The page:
Just Back From… Mid-Somerset

I have waited four years to write another ‘Just Back From’, it’s not only been the pandemic that has interfered with our lives over the last four years. My middle son has been seriously ill and hospitalised for months at a time (2017 and 2019) and then my mother-in-law needed extra support until her death in late 2018. Fortunately for us we live in a county that is visited by millions of other people each year so we are one of the lucky ones where every day can seem like a holiday.

Our first break away was looked forward to both with anticipation and some degree of trepidation. What was it going to be like ‘out there’ among people, going to restaurants, being in a town/city? We were suffering from social anxiety after over a year of keeping to ourselves.

Cathedral Green, Wells

This trip to Wells, the smallest city in England, was long overdue. I had wanted to go there last spring, but then the pandemic hit. We considered the autumn, but decided to wait. And we are glad that we did. Fully vaccinated and with a birthday to celebrate we chose the week before the half term in the hope that everywhere would be just that bit quieter and when restaurants could open for indoor service again.

Wells Market Square

It wasn’t the usual May weather: this year May has been very wet and cold, but it was hopeful for a warmer end to the week. Raincoats were duly packed, just in case, and the itinerary was left fluid. There were a few “must sees” – the main being Wells Cathedral – and Glastonbury.

A drive through the north Somerset landscape took us to Chew Valley Lake not far from Bristol airport where we had hoped to have a couple of walks and look for some interesting birdlife, but the walks were inaccessible due to repairs in the car park and the weather turned wet. We drove back via the famous Cheddar Gorge (the B3135) and the village of Cheddar, on the southern edge of the Mendip Hills, but decided against stopping. Climbing up to the top of the gorge is beyond us now and definitely not in the rain. Those who love exploring caves may like to stop at Wookey Hole, again, not for us, but we love the name!

Nunney Castle

On a drive to Frome we diverted to Nunney where there is a picturesque moated castle that dates from the 1370s. Its builder was Sir John de la Mare, a local knight who was beginning to enjoy royal favour.  It is situated in a very pretty little village with a lovely church and grounds.

Frome itself was a huge disappointment. We had considered whether we could move there given it is a market town, but it seems rather downtrodden and the dismal weather didn’t help. I was hoping for nice river walks, but we couldn’t find any.

We spent a day in Wells itself, walking the 20 minutes across fields from our B&B on the outskirts of the city to enjoy the Bishop’s Palace Gardens before going into the Cathedral. The moat around the gardens is impressive and we loved seeing a swan family complete with five cygnets.

No, not this swan, this is a sculpture

Rain arrived in the afternoon whilst photographing Vicar’s Close, so after a well needed coffee sitting in the gardens under an umbrella, we decided to give up and head off back to the B&B. Feet sore and legs tired. Walking all day is not what we usually do.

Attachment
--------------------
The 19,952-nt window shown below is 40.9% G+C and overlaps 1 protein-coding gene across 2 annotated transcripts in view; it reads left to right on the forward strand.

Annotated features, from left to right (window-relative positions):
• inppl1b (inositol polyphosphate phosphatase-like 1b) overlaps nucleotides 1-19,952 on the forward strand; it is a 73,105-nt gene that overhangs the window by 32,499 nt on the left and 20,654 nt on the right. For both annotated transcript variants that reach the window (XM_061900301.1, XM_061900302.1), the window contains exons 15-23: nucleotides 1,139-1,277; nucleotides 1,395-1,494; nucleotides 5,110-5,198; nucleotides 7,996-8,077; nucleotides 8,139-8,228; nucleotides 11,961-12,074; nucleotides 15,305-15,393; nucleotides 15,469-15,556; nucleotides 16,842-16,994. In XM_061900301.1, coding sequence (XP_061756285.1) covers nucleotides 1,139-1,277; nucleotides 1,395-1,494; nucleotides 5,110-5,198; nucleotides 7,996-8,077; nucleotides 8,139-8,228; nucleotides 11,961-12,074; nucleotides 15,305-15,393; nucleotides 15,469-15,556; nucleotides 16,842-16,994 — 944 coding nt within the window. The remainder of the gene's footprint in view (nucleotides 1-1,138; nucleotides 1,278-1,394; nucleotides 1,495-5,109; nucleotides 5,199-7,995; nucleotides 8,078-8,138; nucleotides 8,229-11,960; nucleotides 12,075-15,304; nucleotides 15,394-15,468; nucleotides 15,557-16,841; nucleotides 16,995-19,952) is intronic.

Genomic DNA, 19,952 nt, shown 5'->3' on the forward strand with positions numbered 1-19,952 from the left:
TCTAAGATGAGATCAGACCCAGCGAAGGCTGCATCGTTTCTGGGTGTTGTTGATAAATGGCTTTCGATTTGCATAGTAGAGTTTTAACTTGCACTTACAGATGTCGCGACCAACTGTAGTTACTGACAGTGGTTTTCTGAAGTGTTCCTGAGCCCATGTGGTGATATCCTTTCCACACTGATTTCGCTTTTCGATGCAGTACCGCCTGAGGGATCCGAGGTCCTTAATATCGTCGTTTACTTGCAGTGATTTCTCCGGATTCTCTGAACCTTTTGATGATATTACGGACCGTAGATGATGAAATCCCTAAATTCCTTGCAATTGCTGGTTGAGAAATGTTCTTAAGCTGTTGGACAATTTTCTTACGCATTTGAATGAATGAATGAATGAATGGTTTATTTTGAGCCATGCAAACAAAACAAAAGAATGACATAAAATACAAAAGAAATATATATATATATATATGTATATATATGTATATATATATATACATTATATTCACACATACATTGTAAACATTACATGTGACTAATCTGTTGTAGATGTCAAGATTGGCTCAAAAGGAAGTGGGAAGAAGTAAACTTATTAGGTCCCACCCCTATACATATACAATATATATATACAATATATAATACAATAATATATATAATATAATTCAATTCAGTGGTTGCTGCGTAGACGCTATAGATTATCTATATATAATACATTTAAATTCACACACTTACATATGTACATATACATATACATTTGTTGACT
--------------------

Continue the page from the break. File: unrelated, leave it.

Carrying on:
Vicars Close

We took the bus in on the Wednesday morning to visit the open-air market. Now that is well worth visiting. Lots of lovely stalls including a great fresh fishmonger. There are some great restaurants and cafes in Wells and lots of shops. The only downside was that the impressive iconic West Front of the cathedral, featuring 300 medieval carvings,  is covered in scaffolding!

Wells Cathedral West Front
Bishop’s Palace Gardens
Entrance to the Bishop’s Palace and Gardens

Our day in Glastonbury turned out to be one of the best days of the week, bright and sunny and warm. Perhaps a tad too warm for climbing up the tor, but we gave it our best.

Market Cross, Glastonbury

It is a unique town “…in Glastonbury history, myth and legend combine in such a way that most visitors cannot fail to feel the “vibes” and powerful atmosphere of the town. For not only is Glastonbury the cradle of Christianity in England but is also reputed to be the burial place of King Arthur. where many of the shops are involved in the sale of mystical objects and artifacts. Glastonbury with its myths, legends and ley lines has become a centre for New Age culture and spiritual healing.” from (The History of Glastonbury)

Glastonbury shops

The abbey and the grounds are lovely and tranquil and we enjoyed wandering around for a couple of hours before driving closer to the tor and stopping to go into the Chalice Wells Gardens for an hour. More will be written about all the gardens on my flower blog in due course.

Glastonbury Abbey ruins
Glastonbury Tor
Glastonbury Chalice Wells Garden

Whilst in the region we also headed up to Lacock Abbey and Village up north in Wiltshire, near Chippenham.

Lacock Abbey Cloisters

The whole village is owned almost in its entirety by the National Trust and the unspoilt village has been used in many period dramas such as Cranford and Downton Abbey (and for those who care, apparently some of the Harry Potter films). The abbey located in the centre of the village was founded in the 13th century, but due to covid only a few rooms were open at the time. We had a very enjoyable walk around the Abbey grounds and the cloisters at the abbey and a brief look at the the Fox Talbot Museum, devoted to the pioneering work of William Henry Fox Talbot in the field of photography, before heading to the Red Lion for a leisurely lunch and then a wander around the village. However the charm of the buildings is spoiled by the number of cars parked in the village. It is a shame they don’t have a car park on the outskirts for the villagers and ban parking altogether.

Lacock Village

More gardens were visited at the end of the week in sunnier climes, this time heading south to East Lambrook Manor Gardens, the home of  plantswoman Margery Fish who famously said “When in doubt, plant a geranium.” And yes I came away with several. A 15 minute drive from there took us to Montecute House (NT) and coffee then we returned for lunch at the Rose and Crown in East Lambrook before finishing the day at Barrington Court (NT) another 15 minutes away down the road. All built out of the lovely local honey-coloured hamstone.

We had a good week away, despite unsettled weather and enjoyed driving through the Somerset countryside and lots of little villages due to some interesting routes provided by Florence (our SatNav). If you are big on shopping then the Clark’s Village (retail outlet) on the outskirts of Street / Glastonbury or Kilver Court in Shepton Mallet, with its designer shops may interest you. We visited Kilver Court, but only to go to the gardens there which have been designed around a viaduct. They are quite interesting with the rock garden and pools and the small nursery attached has some very interesting plants for sale.